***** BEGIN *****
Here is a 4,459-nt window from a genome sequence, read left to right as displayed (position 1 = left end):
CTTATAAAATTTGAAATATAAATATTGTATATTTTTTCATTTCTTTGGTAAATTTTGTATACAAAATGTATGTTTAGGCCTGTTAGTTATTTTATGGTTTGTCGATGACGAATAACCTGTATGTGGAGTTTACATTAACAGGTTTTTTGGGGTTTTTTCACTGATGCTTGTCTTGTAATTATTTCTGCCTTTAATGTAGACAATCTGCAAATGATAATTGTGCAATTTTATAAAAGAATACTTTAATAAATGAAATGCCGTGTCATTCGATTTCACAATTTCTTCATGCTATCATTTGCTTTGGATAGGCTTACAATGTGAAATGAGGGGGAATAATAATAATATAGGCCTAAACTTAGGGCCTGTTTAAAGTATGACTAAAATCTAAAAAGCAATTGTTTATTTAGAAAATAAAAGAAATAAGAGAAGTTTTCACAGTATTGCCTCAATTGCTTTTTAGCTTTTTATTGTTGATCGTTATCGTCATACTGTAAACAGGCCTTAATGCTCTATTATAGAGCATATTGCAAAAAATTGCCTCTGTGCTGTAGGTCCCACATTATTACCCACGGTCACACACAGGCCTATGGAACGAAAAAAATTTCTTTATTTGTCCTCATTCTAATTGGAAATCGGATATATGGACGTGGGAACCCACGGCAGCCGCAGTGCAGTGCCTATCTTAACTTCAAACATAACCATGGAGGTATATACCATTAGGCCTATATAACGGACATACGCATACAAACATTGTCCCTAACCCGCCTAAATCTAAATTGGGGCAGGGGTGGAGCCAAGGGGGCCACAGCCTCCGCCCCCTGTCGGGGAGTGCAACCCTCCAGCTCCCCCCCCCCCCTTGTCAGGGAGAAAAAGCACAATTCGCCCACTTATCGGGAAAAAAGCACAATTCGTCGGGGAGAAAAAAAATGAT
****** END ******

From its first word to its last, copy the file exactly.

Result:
Here is a 4,459-nt window from a genome sequence, read left to right as displayed (position 1 = left end):
CTTATAAAATTTGAAATATAAATATTGTATATTTTTTCATTTCTTTGGTAAATTTTGTATACAAAATGTATGTTTAGGCCTGTTAGTTATTTTATGGTTTGTCGATGACGAATAACCTGTATGTGGAGTTTACATTAACAGGTTTTTTGGGGTTTTTTCACTGATGCTTGTCTTGTAATTATTTCTGCCTTTAATGTAGACAATCTGCAAATGATAATTGTGCAATTTTATAAAAGAATACTTTAATAAATGAAATGCCGTGTCATTCGATTTCACAATTTCTTCATGCTATCATTTGCTTTGGATAGGCTTACAATGTGAAATGAGGGGGAATAATAATAATATAGGCCTAAACTTAGGGCCTGTTTAAAGTATGACTAAAATCTAAAAAGCAATTGTTTATTTAGAAAATAAAAGAAATAAGAGAAGTTTTCACAGTATTGCCTCAATTGCTTTTTAGCTTTTTATTGTTGATCGTTATCGTCATACTGTAAACAGGCCTTAATGCTCTATTATAGAGCATATTGCAAAAAATTGCCTCTGTGCTGTAGGTCCCACATTATTACCCACGGTCACACACAGGCCTATGGAACGAAAAAAATTTCTTTATTTGTCCTCATTCTAATTGGAAATCGGATATATGGACGTGGGAACCCACGGCAGCCGCAGTGCAGTGCCTATCTTAACTTCAAACATAACCATGGAGGTATATACCATTAGGCCTATATAACGGACATACGCATACAAACATTGTCCCTAACCCGCCTAAATCTAAATTGGGGCAGGGGTGGAGCCAAGGGGGCCACAGCCTCCGCCCCCTGTCGGGGAGTGCAACCCTCCAGCTCCCCCCCCCCCCTTGTCAGGGAGAAAAAGCACAATTCGCCCACTTATCGGGAAAAAAGCACAATTCGTCGGGGAGAAAAAAAATGAT